Dramatic slowdown in the Australian property market, house price growth decelerates


  • The Australian property market is showing some signs of a slowdown.
  • Property price growth slowed to the lowest level since January in November 2021 across Australia.
  • The capital city trends demonstrated greater diversity during the last month.

The Australian housing prices have been breaking records since the outbreak of the COVID-19 pandemic, making it more expensive for first-time homebuyers to purchase their dream home. While property prices continue to remain at the upper end of the curve, the housing market is showing some evident signs of a slowdown.

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As per the property consultant CoreLogic, the property prices recorded a surge of 1.3 per cent in November, marking an increase for the 14th-straight month. Despite the recent rise in housing prices, the pace of price growth in November was the slowest since January 2021. However, the property consultant observed diversifying conditions as affordability pressures mount and stock levels rise.

What does the latest data say?

The latest data suggests a slowdown in the property price growth of major capital cities – Sydney and Melbourne – where prices increased by 0.9 per cent and 0.6 per cent, respectively. The deceleration in price growth emerged as the number of homes listed for sale kept increasing.

Over recent weeks, stock levels have become far more normalised in these capital cities. While stock levels across Melbourne are sitting 7.9 per cent above the five-year average, the total listings in Sydney were at just -2.6 per cent below the five-year average.

On the flip side, Brisbane and Adelaide recorded the fastest pace of growth in November. The home values in Brisbane were 2.9 per cent up in November (highest since October 2003), while home values in Adelaide were 2.5 per cent up (highest since February 1993). The divergent trends across these capital cities were due to different supply dynamics.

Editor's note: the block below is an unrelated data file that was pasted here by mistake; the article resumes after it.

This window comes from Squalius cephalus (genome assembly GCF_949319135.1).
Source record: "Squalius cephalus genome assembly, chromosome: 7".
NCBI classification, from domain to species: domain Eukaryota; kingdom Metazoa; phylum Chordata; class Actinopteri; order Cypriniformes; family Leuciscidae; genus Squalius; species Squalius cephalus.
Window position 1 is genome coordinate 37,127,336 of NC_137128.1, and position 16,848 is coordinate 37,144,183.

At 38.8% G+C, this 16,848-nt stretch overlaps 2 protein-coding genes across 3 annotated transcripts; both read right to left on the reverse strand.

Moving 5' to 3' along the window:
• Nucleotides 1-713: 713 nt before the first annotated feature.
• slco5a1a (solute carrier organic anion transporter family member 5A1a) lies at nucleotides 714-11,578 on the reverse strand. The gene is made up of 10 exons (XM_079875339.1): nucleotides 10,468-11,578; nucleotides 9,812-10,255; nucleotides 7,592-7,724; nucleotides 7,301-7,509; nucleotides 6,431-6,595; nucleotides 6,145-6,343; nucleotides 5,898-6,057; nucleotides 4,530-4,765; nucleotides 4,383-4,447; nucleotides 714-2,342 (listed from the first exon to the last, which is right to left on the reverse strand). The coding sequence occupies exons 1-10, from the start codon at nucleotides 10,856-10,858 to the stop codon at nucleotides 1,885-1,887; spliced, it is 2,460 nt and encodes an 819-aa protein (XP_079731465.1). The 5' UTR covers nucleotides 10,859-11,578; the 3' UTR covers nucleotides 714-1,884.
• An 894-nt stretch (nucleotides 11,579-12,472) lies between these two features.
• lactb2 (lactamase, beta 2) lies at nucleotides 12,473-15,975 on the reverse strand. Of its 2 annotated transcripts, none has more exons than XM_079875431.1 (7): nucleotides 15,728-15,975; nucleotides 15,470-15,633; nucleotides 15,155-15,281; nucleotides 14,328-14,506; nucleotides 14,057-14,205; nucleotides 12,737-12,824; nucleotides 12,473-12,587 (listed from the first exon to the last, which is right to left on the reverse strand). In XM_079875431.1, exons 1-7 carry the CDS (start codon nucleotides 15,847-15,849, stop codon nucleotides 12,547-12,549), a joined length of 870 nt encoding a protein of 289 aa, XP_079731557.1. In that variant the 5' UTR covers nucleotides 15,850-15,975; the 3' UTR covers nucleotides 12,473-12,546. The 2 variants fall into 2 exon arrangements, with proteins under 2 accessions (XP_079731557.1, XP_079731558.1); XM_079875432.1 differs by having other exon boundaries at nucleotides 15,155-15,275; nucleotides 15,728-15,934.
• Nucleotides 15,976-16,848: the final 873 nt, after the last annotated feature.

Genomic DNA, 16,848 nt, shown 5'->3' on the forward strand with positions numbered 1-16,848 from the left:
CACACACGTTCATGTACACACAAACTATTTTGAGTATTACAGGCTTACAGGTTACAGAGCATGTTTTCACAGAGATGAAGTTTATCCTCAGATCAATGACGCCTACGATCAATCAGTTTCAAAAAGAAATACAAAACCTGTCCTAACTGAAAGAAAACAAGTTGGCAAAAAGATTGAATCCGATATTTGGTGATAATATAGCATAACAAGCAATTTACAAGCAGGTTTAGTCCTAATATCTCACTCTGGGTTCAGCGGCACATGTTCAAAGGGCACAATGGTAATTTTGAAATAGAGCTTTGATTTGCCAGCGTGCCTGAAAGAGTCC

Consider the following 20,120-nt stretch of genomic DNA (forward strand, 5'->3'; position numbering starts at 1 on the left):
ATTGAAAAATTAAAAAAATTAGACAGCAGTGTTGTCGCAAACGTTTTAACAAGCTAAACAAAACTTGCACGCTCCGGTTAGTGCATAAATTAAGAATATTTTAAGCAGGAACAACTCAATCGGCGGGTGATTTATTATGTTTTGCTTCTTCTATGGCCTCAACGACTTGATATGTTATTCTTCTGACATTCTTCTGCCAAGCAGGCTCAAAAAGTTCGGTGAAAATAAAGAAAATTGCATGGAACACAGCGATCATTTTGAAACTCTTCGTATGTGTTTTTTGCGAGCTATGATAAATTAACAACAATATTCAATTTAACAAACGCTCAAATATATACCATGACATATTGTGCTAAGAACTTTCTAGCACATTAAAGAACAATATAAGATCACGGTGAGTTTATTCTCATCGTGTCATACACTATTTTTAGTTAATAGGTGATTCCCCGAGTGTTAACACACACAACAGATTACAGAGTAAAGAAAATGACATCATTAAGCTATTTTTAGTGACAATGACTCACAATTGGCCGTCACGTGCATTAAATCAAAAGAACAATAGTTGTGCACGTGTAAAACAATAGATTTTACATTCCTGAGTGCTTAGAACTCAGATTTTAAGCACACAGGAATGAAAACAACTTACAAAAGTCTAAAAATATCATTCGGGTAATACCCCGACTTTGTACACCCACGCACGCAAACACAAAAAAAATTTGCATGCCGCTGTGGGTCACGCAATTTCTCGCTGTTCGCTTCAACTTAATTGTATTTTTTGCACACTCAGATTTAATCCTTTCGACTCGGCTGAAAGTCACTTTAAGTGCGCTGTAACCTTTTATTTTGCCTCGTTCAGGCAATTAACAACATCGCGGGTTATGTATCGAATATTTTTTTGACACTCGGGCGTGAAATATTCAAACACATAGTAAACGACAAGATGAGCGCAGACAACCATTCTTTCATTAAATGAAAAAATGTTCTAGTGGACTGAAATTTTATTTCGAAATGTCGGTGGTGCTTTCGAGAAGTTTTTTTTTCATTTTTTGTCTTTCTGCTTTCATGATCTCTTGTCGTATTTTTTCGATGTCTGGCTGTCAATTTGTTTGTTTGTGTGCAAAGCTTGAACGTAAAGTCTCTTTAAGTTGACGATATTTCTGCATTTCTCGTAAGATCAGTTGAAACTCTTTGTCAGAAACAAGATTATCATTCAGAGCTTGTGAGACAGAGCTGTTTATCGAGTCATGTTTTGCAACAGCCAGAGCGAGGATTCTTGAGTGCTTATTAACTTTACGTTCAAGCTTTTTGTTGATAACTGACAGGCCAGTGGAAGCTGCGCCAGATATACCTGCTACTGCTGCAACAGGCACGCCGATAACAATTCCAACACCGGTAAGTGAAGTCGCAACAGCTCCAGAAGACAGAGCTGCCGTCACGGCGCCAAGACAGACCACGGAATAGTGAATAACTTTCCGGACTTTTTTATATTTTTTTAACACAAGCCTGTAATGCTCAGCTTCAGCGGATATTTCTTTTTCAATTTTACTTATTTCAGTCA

Slowdown in the property price growth of major capital cities

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Interestingly, the slowdown in property market conditions was less evident across the regional areas, where the monthly pace of capital gains has improved over the last three months. From a capital growth perspective, Regional New South Wales (2.4 per cent month/29.1 per cent year) and Regional Tasmania (2.5 per cent month / 29.8 per cent year) were the standouts.

The regional areas were seen to be benefitting from the increasing popularity of remote working arrangements, together with renewed demand for lifestyle and coastal properties. In several cases, more affordable housing options drove capital gains in regional areas.

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Is the property boom nearing its peak?

The slowing momentum of property prices across the major capital cities suggests that the latest housing boom might be nearing its peak. Most of the factors that have been driving property prices higher have lost some potency in recent months.

The advertised inventory is rising across most regions, strengthening the supply-side dynamics. At the same time, fixed-term mortgage rates are increasing, which might act as a disincentive for some buyers, who were primarily flocked to the housing market due to record-low mortgage rates. At a time when the nation’s banking regulator has tightened lending rules, one can expect a further slowdown in housing activity in the months ahead.

What lies ahead for the Australian property market?

However, it is hard to neglect some tailwinds that may continue to support an upward trajectory in home values over the short term. As Aussies become more and more vaccinated, one can expect less frequent disruptions from the pandemic. Meanwhile, the reopening of international borders, which is likely to resume overseas migration, will also be a net positive for housing markets. Nevertheless, the new Omicron variant presents some additional risk for these tailwinds.

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